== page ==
***
Our Lady of Good Counsel, Genazzano
A few miles from the city of Rome lies Genazzano—a city rich in history and blessed with the presence of a miraculous painting of the Blessed Virgin that has an amazing story.  In 1356, about a century before the appearance of the miraculous painting that would introduce Genazzano into the annals of marvels in the Church, Prince Pietro Giordan Colonna, whose family had acquired lordship of the city, assigned the most ancient church of the city and its parish to the care of the Hermits of St. Augustine. The faithful would thereby have the necessary pastoral assistance, and repairs could be made on the old church.  Although the prayers of the faithful intensified, financial difficulties prevented the necessary and urgent restoration of the ancient temple. But the Mother who gives wise counsel in every circumstance and attentively provides for the necessities of men chose a Third Order Augustinian, Petruccia de Nocera, to carry out a supernatural prodigy that would bring about the much-desired restoration.

The city of Genazzano

Petruccia had been left a modest fortune following the death of her husband in 1436. Living alone, she dedicated most of her time to prayer and services in the church of the Mother of Good Counsel. It grieved her to see the deplorable state of the sacred premises, and she prayed fervently that they would be restored. Finally, she resolved to take the initiative. After obtaining permission from the friars, she donated her goods to initiate the restoration in the hope that others would help complete it once it was commenced. A plan was drawn up for the building of a magnificent church. However, once that arduous undertaking had begun, Petruccia, who was already eighty years old, found that her generous offering was scarcely enough to complete the first phase of the new construction. To make matters worse, no one came forth to help.To her dismay, the building had hardly risen three feet when construction came to a halt due to lack of resources. Her friends and neighbors began to ridicule her, and detractors accused her of imprudence. Others severely reprimanded her in public. To all of them she would say: “My dear children, do not put too much importance on this apparent misfortune. I assure you that before my death the Blessed Virgin and our holy father Augustine will finish the church begun by me.”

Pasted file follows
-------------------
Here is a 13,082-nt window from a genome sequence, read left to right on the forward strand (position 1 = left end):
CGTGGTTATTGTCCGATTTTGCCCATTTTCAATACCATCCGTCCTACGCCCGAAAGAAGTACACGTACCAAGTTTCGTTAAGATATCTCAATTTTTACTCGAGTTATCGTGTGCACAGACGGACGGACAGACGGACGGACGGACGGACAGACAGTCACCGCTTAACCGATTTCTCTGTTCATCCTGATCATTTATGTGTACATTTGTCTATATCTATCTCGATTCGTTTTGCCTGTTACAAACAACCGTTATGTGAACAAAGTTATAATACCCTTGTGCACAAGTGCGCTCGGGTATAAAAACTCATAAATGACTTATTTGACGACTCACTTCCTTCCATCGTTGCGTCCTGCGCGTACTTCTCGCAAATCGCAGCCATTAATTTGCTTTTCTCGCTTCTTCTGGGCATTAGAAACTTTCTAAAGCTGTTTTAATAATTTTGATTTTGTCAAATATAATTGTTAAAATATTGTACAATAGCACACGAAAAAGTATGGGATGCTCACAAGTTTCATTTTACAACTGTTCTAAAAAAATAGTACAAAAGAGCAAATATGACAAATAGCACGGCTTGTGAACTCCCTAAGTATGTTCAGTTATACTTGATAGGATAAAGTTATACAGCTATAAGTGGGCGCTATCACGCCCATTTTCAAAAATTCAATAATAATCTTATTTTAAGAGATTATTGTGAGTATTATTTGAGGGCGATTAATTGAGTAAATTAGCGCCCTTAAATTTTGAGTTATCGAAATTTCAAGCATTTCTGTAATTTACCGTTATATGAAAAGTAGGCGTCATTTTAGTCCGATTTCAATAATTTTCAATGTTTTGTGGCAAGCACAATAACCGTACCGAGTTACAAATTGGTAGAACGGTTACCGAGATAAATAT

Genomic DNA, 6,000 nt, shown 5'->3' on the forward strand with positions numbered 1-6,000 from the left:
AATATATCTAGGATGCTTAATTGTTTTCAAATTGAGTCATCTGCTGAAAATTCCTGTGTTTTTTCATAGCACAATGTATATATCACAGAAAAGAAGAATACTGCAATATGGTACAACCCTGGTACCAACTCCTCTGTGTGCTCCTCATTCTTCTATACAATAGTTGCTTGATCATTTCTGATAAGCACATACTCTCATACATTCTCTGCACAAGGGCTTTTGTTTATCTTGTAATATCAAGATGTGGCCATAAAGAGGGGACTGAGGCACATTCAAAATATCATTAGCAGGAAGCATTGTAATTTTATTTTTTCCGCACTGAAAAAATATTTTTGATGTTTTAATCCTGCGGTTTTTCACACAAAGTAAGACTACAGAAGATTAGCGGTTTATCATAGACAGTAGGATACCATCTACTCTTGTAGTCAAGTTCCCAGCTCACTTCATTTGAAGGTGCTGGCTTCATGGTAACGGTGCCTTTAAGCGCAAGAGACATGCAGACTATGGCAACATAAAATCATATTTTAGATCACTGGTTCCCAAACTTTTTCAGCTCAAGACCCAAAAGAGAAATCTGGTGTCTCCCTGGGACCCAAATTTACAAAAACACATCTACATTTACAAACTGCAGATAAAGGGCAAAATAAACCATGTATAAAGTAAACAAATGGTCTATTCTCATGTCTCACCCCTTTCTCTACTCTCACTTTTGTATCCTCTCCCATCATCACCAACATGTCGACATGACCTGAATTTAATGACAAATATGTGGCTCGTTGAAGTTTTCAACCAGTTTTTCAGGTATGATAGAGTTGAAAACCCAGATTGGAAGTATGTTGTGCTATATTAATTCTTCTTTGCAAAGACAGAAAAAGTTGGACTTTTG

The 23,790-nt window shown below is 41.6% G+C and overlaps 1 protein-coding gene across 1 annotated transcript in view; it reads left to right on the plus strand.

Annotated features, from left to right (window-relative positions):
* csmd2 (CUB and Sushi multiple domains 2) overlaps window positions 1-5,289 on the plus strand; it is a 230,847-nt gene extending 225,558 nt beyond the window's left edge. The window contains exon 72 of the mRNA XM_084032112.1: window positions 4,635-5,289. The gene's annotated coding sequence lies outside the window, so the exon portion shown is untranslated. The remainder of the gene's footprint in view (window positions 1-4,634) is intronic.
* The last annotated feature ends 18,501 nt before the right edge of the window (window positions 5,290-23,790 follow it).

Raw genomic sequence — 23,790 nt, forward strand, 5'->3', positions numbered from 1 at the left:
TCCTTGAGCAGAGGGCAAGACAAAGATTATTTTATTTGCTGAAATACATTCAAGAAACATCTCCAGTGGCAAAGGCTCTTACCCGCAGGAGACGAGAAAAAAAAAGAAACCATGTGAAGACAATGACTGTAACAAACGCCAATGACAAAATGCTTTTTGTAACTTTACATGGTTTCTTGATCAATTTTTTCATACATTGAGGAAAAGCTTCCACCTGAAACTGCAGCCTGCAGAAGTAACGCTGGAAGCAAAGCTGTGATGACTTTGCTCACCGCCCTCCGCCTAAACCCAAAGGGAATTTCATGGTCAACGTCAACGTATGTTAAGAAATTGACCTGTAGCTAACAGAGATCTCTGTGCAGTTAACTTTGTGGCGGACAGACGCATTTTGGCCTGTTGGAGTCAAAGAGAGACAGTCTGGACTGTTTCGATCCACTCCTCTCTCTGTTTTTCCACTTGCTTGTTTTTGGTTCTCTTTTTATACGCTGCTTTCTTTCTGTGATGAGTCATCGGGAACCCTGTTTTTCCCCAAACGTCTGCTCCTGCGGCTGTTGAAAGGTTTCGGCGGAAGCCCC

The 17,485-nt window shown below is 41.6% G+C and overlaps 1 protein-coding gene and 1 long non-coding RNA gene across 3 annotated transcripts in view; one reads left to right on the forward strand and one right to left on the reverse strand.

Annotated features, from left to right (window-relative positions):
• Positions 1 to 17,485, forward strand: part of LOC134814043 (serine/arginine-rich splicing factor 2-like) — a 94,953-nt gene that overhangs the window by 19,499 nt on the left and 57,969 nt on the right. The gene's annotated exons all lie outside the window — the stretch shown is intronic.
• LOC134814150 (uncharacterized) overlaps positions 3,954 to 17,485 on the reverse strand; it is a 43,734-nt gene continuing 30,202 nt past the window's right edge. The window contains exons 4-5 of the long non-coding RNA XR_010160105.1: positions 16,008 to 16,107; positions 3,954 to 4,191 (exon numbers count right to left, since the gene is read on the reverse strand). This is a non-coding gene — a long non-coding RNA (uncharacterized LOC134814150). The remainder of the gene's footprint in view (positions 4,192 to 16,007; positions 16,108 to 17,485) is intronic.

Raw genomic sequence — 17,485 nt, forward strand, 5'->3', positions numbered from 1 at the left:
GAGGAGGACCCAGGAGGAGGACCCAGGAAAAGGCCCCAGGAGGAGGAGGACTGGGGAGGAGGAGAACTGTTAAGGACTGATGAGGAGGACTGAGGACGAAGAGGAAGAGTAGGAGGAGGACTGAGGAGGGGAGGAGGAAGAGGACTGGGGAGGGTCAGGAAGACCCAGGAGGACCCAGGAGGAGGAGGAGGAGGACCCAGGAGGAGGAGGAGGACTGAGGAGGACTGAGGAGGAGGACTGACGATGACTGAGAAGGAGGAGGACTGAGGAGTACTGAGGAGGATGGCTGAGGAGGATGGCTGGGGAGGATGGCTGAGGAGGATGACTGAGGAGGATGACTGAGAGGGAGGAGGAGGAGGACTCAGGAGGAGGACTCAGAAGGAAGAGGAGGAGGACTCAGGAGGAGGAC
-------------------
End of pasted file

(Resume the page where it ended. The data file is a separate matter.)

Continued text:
The miraculous image of 
Our Lady of Good Counsel of Genazzano

Our Lady of Good Counsel of Genazzano

On April 25, 1467, the feast day of the city’s patron, Saint Mark, a solemn celebration began with Mass. It was Saturday, and the crowd began to gather in front of the church of the Mother of Good Counsel. The only discrepant note in the celebration was the unfinished work of Petruccia. At about four in the afternoon, everyone heard the chords of a beautiful melody that seemed to come from heaven. The people looked up toward the towers of the churches and saw a white cloud that shone with a thousand luminous rays; it gradually neared the stupefied crowd to the sound of an exceptionally beautiful melody. The cloud descended on the church of the Mother of Good Counsel and poised over the wall of the unfinished chapel of Saint Biagio, which Petruccia had started. Suddenly, the bells of the old tower began to ring by themselves, and the other bells of the town rang miraculously in unison. The rays that emanated from the little cloud faded away, and the cloud itself gradually vanished, revealing a beautiful object to the enchanted gaze of the spectators. It was a painting that represented Our Lady tenderly holding her Divine Son in her arms. Almost immediately, the Virgin Mary began to cure the sick and grant countless consolations, the memory of which was recorded for posterity by the local ecclesiastical authority. The news of the painting and its miracles spread throughout the province and beyond, attracting multitudes. Some cities formed enthusiastic processions to see the picture that the people called the Madonna of Paradise because of its celestial entrance into the city. Numerous alms were donated as an answer to the unwavering confidence that Our Lady had inspired in Petruccia. Amidst the general enthusiasm caused by the painting, Our Lady wished to divulge the true origin of the marvelous fresco to her devotees. Two foreigners named Giorgio and De Sclavis entered the city among a group of pilgrims that had come from Rome. They wore strange clothes and spoke a foreign tongue, saying they had arrived in Rome earlier that year from Albania. While most people had refused to believe their story, it had a special significance for the inhabitants of Genazzano.





Article from TradCatKnight website